As to last words, “I love you” is the most important thing anyone can say to another. However, words are not enough. They must be backed up with actions. Sometimes actions alone will convey the sentiment, but the words are nice to hear.
Martha, I think my planning happens below the conscious water line, compared to many other writers. Some folks cannot start to write until they have a completed, detailed outline, have interviewed all of their characters, and made collages and Pinterest boards…. I can’t see how the story will take off until I’ve written some early scenes (which often get cut, because they’re prolog).
And yes, action speak louder than words. Honey-I-Love-You’s while I’m never home, I never do anything with my honey, and I don’t listen when Honey speaks… those I-Love-You’s are so many red flags waved before this heifer.
Oh yes, a sincere, heartfelt “I love you.” would have to be tops for me as well. I would also have to say, in the case of my boys, a heartfelt “I’m proud of you.” would be added to that along with other sentiments. I also agree with Martha about the actions as well. I try to hug my boys as much as they will let me and when they come downstairs before getting into bed (sometimes after they have gone to bed) to give me a kiss on the cheek or lips, depending on the boy, it makes my heart full to bursting.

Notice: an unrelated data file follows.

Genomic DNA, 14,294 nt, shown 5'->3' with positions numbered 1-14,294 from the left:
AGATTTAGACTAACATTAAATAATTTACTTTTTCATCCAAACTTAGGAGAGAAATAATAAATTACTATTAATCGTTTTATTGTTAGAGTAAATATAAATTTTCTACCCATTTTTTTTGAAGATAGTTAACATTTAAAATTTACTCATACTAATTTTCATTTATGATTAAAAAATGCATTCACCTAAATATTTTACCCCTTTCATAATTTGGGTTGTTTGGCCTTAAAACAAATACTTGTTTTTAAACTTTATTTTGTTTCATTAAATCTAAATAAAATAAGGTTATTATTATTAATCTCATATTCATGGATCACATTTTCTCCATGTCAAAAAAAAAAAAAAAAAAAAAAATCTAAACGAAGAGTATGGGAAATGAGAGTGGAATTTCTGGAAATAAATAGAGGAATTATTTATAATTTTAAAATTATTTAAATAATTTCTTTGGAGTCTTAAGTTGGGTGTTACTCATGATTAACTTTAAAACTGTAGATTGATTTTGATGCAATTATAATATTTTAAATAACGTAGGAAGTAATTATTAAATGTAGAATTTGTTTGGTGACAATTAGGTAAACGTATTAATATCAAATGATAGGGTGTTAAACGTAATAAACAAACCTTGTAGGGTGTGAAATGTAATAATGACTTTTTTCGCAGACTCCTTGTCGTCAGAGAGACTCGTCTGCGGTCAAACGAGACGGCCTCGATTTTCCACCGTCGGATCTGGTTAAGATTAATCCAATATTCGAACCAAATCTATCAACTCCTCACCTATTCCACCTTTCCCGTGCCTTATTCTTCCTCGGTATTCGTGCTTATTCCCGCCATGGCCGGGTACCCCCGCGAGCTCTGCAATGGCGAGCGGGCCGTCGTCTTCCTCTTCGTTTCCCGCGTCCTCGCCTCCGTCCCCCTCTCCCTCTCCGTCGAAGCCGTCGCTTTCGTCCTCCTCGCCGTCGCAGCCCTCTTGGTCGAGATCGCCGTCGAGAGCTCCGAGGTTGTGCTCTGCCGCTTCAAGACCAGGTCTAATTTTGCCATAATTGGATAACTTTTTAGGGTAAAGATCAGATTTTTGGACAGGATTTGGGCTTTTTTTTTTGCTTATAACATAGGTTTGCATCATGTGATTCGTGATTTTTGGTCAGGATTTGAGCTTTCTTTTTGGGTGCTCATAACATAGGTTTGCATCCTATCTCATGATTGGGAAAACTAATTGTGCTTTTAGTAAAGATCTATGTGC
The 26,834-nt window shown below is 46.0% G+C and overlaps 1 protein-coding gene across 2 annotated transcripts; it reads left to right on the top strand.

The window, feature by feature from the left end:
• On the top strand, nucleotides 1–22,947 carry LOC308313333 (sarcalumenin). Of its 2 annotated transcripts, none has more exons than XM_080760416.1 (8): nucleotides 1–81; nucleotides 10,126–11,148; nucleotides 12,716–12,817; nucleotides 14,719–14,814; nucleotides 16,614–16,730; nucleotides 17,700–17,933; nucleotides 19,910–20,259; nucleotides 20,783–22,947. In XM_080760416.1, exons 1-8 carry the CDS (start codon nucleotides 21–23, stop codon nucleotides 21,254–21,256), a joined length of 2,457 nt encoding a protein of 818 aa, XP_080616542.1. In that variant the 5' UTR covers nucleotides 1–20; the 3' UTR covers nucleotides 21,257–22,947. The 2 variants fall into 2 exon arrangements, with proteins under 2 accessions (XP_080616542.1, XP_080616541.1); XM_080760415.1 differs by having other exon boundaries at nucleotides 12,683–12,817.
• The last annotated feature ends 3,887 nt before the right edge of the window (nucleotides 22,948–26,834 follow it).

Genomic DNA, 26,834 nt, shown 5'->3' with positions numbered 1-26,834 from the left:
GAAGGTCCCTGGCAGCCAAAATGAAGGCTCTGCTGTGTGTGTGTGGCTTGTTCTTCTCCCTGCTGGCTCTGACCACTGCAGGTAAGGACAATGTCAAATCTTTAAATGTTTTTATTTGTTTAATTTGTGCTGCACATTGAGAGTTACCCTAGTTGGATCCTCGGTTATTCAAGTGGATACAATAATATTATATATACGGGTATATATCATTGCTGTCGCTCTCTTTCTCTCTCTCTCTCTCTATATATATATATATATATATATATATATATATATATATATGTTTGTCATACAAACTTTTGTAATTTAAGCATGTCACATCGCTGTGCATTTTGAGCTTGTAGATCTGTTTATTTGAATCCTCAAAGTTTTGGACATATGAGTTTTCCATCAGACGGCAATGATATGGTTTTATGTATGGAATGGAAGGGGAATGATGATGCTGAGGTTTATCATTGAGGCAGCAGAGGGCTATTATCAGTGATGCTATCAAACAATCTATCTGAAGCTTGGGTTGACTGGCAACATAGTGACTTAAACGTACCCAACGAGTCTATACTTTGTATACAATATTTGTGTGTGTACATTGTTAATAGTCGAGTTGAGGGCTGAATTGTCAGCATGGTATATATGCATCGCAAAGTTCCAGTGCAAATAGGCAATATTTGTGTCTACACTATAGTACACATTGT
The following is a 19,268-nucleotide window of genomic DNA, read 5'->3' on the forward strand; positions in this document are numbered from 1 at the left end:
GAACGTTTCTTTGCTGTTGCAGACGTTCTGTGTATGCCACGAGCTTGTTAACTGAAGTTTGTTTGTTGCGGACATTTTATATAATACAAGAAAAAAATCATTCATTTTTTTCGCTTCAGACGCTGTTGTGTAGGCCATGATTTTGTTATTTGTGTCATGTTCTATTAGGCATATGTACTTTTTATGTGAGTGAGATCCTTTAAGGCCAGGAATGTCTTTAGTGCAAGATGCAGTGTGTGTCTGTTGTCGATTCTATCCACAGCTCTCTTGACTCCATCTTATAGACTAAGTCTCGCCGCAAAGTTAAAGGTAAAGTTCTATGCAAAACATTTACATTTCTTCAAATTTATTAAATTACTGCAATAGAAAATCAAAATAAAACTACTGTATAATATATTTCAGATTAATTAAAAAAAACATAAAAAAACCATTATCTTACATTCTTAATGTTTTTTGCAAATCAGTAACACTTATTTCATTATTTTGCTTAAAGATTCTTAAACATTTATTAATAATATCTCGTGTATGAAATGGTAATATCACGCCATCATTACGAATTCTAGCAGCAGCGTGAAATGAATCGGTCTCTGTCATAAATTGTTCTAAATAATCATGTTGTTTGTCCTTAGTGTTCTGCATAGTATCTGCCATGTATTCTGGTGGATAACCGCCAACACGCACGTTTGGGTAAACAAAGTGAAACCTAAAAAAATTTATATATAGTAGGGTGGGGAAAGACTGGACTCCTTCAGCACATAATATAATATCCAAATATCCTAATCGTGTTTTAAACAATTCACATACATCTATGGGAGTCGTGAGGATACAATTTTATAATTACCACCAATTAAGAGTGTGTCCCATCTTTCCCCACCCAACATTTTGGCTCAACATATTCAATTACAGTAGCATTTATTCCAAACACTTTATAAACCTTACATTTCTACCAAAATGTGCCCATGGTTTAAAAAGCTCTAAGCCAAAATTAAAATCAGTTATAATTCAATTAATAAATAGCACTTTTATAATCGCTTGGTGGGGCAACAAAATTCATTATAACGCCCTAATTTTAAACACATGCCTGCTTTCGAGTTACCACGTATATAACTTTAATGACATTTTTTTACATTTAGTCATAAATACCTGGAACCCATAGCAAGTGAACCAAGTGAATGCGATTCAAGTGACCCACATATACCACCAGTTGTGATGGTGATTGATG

I’m a sucker for I love you, but I also recall once when I euthanized a beloved pet, and a friend said to me, “You did the right thing.” WOW. I needed to hear that, and try to offer that consolation to others whenever the moment presents itself.
“You have done an excellent job, with all of it.” Because of being a single parent, all the other earthquakes in my life, and those quick choices we are forced by life to make, I can’t help but wonder if I’m doing it ok. I have people in my life that tell me they love me, and I tell them. Daily. But that elusive “You handled that perfectly” is hardly ever heard. I tell my son that I am so proud of the way he turned out. And I tell him why.
Self-doubt and the Single Mom… kinda catchy, as in contagious. I try to tell my daughter I’m proud of her too, and I know when my parents caught onto telling their children they were proud of us (though we were all long since grown), we still appreciated hearing it.
Every selfhelp book I read, says to stay in the moment. It sounds like your parents are doing this! Yesterday is gone and tomorrow is not here. When my days are done, I hope they say I did my best. Please don’t enter me.
Jeanne, I’ve spared myself a lot of wasted time judging other people by concluding that most of us are doing the best we can most of the time. I’m sure your kitties will say your best was fantastic.
And yet I still feel I’m not doing enough (sigh).